The Nickel Boys
by Colson Whitehead

“Even in death the boys were trouble.” So begins this spare and haunting novel from the winner of the Pulitzer Prize and National Book Award (for The Underground Railroad). Whitehead tells the stories of black teenagers sent to The Nickel Academy, a fictional Florida reform school in the Jim Crow era that promises “physical, intellectual and moral training” but delivers monstrous lessons – savage whippings, sexual abuse, and, in some cases, trips to the “out back” from which boys never return. The Nickel Boys focuses on Elwood, who takes Martin Luther King’s teachings to heart and excels in school until he makes an innocent misstep, and Turner, a second-timer at Nickel who protects him until he can’t. Whitehead’s inspiration: accounts and archaeological findings of brutalised bodies secretly buried at a real Florida boys’ school.

The Source of Self-Regard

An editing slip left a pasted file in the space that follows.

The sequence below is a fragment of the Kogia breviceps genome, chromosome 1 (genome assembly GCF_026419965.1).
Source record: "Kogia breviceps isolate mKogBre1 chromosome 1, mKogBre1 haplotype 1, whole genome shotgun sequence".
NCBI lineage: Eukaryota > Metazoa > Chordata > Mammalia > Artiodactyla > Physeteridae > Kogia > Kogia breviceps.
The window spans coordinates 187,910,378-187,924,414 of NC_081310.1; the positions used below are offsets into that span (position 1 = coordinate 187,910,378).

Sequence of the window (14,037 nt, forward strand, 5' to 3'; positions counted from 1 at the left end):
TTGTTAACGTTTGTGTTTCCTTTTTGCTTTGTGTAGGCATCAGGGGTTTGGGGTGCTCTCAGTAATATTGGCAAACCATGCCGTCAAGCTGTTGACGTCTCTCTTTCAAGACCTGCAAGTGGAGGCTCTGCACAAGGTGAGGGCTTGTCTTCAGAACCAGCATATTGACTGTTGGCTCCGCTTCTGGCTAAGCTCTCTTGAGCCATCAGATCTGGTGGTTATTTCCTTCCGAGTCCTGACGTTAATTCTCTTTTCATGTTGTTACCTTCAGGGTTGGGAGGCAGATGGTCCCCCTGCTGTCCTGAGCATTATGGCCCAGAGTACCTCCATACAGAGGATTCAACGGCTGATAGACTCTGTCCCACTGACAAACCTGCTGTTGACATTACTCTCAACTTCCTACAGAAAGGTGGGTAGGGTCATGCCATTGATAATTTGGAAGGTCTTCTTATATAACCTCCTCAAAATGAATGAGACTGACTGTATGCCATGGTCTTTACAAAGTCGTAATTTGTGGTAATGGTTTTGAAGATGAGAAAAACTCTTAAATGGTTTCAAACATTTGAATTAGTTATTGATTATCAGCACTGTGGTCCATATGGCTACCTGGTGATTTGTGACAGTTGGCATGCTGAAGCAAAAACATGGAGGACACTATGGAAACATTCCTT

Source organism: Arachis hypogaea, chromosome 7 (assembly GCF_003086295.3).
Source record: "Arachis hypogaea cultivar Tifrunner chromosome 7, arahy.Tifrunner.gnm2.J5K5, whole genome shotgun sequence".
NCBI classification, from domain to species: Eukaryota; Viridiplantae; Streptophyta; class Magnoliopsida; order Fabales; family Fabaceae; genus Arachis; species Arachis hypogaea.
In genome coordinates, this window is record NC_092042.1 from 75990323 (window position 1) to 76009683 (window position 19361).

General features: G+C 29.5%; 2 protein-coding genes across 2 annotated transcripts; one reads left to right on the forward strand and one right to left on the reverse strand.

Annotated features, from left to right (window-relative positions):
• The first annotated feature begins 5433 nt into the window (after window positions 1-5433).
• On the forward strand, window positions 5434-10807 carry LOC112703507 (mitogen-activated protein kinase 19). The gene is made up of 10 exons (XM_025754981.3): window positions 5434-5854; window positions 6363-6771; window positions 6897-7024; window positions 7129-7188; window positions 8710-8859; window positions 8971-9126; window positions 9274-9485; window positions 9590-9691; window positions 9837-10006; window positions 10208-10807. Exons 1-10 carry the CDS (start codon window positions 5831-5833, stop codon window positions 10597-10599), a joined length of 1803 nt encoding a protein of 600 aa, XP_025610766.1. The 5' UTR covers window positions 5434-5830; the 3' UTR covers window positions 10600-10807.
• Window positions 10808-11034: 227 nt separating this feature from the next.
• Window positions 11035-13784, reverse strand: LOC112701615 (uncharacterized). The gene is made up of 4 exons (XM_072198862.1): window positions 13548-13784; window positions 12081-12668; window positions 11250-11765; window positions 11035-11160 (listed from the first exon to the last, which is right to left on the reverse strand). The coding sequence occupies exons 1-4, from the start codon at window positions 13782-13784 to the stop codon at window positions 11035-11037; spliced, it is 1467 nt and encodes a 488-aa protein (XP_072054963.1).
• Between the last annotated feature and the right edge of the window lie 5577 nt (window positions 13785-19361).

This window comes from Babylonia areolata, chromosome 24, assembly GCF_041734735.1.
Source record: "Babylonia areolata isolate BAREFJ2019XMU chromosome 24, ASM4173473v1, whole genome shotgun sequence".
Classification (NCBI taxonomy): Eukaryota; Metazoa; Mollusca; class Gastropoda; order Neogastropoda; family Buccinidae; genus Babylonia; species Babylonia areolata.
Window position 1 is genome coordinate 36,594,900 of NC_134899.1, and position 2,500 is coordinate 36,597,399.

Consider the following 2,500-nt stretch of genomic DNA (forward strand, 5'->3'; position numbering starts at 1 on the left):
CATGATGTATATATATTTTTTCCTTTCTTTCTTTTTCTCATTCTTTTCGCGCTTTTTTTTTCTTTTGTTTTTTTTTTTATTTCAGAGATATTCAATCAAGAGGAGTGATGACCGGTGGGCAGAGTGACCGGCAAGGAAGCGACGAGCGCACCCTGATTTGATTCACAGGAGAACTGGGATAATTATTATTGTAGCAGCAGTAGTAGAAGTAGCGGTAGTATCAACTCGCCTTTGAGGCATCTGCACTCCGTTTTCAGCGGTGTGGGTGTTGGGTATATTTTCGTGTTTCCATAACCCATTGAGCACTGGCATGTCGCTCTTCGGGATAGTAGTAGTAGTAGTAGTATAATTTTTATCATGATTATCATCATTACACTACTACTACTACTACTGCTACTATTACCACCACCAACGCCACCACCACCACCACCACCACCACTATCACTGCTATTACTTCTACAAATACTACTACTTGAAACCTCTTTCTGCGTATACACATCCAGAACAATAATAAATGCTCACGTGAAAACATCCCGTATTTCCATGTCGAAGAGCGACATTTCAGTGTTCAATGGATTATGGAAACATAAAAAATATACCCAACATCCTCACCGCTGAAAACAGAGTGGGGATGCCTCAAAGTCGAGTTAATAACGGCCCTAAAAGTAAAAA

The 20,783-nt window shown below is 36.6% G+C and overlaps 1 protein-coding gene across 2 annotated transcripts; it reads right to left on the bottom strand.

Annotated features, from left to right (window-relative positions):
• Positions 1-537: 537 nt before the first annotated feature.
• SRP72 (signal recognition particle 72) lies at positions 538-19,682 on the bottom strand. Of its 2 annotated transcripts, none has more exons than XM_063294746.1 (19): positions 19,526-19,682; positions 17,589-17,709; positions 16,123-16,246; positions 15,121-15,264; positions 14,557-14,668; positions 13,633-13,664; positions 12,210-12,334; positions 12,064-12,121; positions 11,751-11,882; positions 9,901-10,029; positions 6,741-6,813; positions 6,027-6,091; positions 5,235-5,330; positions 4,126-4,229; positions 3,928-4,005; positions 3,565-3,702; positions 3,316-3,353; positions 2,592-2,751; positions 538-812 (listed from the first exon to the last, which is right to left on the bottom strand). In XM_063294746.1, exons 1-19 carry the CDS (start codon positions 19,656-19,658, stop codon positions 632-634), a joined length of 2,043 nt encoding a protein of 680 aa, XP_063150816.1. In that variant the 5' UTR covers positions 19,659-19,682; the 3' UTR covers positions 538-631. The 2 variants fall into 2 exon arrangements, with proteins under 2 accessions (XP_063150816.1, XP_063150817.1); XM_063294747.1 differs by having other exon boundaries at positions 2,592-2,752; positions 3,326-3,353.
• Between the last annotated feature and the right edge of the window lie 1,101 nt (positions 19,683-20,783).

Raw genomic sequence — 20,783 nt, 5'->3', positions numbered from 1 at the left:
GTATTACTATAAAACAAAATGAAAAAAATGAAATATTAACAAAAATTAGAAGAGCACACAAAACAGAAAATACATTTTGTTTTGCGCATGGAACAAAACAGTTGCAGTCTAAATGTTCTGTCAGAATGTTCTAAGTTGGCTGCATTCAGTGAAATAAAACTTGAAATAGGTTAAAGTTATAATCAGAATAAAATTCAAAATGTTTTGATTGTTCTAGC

by Toni Morrison

Morrison’s marvellous new collection offers essays, speeches and meditations on culture, art, and social justice spanning four decades. It includes her eloquent 1993 Nobel lecture, her bittersweet James Baldwin eulogy, commentary on Martin Luther King’s speeches, and revelatory explorations of her own work. Her novel Sula was inspired by a childhood memory of a woman who was easily forgiven by other women; in Beloved, she was interested in what contributed most significantly to a slave woman’s self-regard. “In my own writing, in order to reveal what seems to me the hard and the true and the lasting things, I am drawn to describing people under duress, not in easy circumstances, but backed up into a corner, people called upon to fish or cut bait,” she writes.

The Impeachers
by Brenda Wineapple

On 25 February 1868, Thaddeus Stevens, supported by a House of Representatives vote, commenced the impeachment of Andrew Johnson for “high crimes and misdemeanours in office”. Johnson, Abraham Lincoln’s vice president, had refused to accept acts of Congress, usurped its prerogatives, and had violated a law that he pretended to wave away as unconstitutional. Johnson’s position: “This is a country for white men, and as long as I am president it shall be a government for white men.” Wineapple, a National Book Critics Circle award-winning biographer, recreates the political tensions, the machinations, and the legislative repercussions accompanying the first ever impeachment of a president of the United States – “one of the last great battles with slavery,” as Senator Charles Sumner put it at the time.